Following a speech to the Business Council in the East Room, President Barack Obama meets with Business Council Leadership in the Blue Room 2/13/09. Official White House Photo by Pete Souza

Lastly, the quality of the meeting is something that we are acutely aware of and willing to impact. Kathleen Paris of the Office of Quality Improvement at the University of Wisconsin is uniquely qualified in designing effective meetings, and discusses the correlation between effective communication and effective results

Meetings consume more of our time than any other single other activity but far too many of the meetings that devour our time are poorly planned and poorly led. We seem to accept that inefficient meetings are inevitable. In fact, it almost seems like part of our academic culture that we have to attend long and useless meetings.

Issues such as loss of focus and dominant/disruptive team members are major causes for inefficient discussions, as mentioned by Paris. We therefore have an interest in improving the quality of the meetings in which our devices are embedded, which is the last major application of the device. We hope to design and create a device that actively improves the quality of the discussion around it with emotional queues, thus improving the quality of the information that we collect and improve the overall quality and usability of the information bank.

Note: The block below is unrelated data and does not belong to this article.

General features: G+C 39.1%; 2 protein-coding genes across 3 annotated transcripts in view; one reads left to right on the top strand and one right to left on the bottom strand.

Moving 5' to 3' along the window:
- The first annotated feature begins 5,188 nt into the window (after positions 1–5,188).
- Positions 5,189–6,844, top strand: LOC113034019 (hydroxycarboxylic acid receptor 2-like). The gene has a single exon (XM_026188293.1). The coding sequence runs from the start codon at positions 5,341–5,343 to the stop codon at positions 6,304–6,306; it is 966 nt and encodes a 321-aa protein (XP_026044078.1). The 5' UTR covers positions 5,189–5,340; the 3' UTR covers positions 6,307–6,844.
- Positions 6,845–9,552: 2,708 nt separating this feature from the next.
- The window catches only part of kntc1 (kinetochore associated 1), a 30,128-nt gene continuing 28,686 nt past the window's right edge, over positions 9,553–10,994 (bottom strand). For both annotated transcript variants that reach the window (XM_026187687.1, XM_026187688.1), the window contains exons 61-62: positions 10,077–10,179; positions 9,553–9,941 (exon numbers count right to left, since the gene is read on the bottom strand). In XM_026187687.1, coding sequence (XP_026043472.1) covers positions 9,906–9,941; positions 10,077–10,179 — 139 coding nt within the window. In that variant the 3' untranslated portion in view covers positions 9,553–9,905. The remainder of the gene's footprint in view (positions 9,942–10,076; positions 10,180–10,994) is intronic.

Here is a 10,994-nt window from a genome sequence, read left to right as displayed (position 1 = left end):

New context

With a device such as this, there is ample opportunity to draw inspiration from a wide range of disciplines and study areas. Our designs, both in aesthetic and function, have been inspired by some very interesting subjects.

Evolving on our original designs for water as a medium for communication, we found ourselves studying the old practice of divination.